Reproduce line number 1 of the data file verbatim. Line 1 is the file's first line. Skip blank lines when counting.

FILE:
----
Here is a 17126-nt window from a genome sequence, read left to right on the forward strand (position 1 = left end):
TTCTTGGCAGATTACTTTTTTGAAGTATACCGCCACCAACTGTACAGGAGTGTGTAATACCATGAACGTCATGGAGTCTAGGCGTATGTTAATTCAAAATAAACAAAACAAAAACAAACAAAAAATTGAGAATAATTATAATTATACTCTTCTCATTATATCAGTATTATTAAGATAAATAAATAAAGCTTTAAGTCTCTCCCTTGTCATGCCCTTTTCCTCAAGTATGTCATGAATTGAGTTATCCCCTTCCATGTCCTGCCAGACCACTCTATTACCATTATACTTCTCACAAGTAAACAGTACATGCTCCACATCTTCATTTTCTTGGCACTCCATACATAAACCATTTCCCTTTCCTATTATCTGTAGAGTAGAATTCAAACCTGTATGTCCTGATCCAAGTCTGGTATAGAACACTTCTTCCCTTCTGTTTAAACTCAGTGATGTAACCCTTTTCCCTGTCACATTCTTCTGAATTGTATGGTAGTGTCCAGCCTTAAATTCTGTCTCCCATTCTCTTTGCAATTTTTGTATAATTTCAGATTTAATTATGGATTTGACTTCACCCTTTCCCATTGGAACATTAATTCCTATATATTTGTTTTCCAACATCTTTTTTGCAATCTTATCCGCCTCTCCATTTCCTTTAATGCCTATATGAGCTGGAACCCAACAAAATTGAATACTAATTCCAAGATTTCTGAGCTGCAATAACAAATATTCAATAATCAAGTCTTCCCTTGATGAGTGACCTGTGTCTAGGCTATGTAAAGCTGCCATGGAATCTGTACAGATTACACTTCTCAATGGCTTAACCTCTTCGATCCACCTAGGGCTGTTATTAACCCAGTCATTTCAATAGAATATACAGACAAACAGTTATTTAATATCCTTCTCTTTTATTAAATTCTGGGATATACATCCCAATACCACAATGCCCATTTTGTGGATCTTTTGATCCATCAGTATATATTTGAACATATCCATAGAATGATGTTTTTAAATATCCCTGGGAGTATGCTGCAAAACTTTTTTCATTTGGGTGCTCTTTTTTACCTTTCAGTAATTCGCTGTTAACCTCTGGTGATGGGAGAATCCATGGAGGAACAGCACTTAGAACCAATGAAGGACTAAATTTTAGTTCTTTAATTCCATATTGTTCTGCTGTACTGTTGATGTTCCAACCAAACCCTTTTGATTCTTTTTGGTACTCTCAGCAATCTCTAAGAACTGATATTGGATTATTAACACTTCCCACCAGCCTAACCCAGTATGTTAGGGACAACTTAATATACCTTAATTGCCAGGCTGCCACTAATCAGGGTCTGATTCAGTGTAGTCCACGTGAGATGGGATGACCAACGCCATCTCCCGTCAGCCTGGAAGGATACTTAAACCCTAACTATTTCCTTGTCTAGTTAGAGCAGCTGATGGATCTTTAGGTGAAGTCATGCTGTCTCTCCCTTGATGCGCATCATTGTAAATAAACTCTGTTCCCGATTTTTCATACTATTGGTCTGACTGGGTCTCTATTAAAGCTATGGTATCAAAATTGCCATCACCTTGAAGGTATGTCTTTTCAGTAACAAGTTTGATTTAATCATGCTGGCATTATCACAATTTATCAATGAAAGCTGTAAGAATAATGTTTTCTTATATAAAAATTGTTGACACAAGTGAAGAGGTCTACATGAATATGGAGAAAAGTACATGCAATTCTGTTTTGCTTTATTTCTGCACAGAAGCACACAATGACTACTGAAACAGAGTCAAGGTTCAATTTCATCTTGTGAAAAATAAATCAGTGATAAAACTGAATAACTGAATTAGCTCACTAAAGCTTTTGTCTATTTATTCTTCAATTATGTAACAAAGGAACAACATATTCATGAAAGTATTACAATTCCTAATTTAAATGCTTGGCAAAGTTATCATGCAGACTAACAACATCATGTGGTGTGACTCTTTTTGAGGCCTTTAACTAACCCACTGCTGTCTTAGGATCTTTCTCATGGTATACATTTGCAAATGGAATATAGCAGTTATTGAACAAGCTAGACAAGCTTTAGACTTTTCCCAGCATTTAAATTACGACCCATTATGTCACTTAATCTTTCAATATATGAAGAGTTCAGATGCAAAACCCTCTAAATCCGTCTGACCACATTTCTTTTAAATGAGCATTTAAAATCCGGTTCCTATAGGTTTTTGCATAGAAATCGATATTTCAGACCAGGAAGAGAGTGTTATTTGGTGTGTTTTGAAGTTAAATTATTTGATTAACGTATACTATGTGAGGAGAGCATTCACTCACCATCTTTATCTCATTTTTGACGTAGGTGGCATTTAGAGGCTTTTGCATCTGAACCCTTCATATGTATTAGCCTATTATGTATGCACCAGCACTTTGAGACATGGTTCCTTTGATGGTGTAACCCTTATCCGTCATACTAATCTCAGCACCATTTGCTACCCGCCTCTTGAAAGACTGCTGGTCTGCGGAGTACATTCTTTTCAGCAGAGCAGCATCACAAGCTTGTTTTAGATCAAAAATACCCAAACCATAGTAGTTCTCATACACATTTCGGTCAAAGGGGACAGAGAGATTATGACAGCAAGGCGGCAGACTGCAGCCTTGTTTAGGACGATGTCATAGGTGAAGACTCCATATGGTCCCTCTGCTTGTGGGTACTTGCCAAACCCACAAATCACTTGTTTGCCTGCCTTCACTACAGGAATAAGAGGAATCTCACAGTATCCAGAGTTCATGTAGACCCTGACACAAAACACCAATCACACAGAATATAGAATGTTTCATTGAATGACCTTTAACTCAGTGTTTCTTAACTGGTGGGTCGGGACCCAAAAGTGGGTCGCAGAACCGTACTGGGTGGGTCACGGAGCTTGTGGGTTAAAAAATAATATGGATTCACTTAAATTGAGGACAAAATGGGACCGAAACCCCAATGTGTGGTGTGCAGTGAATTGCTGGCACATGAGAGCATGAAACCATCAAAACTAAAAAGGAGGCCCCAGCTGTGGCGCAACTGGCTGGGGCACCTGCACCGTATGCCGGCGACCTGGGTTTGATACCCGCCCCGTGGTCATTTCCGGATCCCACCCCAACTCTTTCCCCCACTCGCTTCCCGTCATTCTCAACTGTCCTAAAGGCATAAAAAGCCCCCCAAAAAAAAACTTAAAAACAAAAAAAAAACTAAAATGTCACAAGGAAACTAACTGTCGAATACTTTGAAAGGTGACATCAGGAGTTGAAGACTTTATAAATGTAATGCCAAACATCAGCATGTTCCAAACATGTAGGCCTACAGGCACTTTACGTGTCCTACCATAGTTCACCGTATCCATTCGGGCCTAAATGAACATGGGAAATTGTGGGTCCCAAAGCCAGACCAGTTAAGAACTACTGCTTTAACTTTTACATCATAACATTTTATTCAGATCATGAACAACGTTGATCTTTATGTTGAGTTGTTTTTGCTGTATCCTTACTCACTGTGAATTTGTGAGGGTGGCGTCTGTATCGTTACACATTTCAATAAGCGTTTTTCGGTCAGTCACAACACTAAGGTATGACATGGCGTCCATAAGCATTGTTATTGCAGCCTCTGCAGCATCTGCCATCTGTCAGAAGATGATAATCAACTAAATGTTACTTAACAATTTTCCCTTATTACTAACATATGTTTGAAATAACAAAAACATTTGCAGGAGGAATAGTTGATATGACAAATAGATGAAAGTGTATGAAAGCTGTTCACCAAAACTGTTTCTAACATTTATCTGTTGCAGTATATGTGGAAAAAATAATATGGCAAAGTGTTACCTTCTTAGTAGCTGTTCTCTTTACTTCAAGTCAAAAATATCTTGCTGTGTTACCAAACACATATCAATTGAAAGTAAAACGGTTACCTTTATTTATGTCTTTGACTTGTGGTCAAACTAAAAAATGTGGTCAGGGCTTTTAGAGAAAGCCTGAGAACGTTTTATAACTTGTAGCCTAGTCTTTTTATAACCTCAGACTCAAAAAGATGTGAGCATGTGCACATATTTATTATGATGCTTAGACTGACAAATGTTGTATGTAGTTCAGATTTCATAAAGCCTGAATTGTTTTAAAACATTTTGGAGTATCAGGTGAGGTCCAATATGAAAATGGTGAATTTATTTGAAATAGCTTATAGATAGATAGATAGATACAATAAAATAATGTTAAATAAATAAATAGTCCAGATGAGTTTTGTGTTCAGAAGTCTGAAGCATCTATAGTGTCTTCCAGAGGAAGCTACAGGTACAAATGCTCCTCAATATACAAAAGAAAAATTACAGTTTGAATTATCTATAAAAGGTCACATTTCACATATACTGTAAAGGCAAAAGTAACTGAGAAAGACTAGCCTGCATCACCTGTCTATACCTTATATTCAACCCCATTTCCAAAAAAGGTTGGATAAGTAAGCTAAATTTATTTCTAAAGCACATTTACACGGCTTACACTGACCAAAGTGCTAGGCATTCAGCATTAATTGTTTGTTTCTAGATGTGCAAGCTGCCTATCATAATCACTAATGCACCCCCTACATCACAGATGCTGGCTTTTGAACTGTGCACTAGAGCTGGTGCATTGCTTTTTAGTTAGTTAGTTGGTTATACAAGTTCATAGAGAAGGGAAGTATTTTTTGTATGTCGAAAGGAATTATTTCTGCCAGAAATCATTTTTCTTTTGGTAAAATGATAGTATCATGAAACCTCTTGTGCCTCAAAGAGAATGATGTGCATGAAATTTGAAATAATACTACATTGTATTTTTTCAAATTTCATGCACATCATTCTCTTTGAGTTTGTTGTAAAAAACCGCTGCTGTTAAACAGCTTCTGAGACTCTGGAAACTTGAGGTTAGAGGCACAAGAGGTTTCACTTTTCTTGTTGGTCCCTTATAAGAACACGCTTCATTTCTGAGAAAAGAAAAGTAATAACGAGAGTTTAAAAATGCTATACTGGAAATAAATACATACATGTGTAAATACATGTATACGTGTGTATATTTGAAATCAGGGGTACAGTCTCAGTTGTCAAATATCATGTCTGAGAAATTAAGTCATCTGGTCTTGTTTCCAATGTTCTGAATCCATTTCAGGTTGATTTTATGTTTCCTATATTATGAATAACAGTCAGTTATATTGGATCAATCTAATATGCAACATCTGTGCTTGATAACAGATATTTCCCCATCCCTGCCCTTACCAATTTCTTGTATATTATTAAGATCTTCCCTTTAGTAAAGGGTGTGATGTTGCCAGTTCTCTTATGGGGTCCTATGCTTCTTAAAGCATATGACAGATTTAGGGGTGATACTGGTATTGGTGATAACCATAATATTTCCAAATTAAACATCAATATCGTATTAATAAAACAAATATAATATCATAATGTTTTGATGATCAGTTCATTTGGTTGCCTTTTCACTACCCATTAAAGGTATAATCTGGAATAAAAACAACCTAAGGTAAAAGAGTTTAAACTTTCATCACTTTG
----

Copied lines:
Here is a 17126-nt window from a genome sequence, read left to right on the forward strand (position 1 = left end):